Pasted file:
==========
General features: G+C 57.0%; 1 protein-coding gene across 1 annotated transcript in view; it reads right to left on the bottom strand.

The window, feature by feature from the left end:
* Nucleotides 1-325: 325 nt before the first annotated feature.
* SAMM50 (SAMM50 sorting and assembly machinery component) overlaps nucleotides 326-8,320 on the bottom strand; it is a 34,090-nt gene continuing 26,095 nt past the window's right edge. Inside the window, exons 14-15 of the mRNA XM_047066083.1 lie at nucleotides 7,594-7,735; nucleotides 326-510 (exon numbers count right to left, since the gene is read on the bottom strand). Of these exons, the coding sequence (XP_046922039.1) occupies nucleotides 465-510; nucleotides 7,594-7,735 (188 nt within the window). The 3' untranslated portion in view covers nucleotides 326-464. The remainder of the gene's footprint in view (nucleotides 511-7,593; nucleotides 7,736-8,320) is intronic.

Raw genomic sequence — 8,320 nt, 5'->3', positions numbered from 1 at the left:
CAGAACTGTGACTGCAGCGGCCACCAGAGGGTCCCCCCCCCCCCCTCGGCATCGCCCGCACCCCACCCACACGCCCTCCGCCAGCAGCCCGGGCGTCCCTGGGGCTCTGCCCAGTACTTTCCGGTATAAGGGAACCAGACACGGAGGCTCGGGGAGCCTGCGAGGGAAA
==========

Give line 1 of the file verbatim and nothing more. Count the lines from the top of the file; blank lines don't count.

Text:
General features: G+C 57.0%; 1 protein-coding gene across 1 annotated transcript in view; it reads right to left on the bottom strand.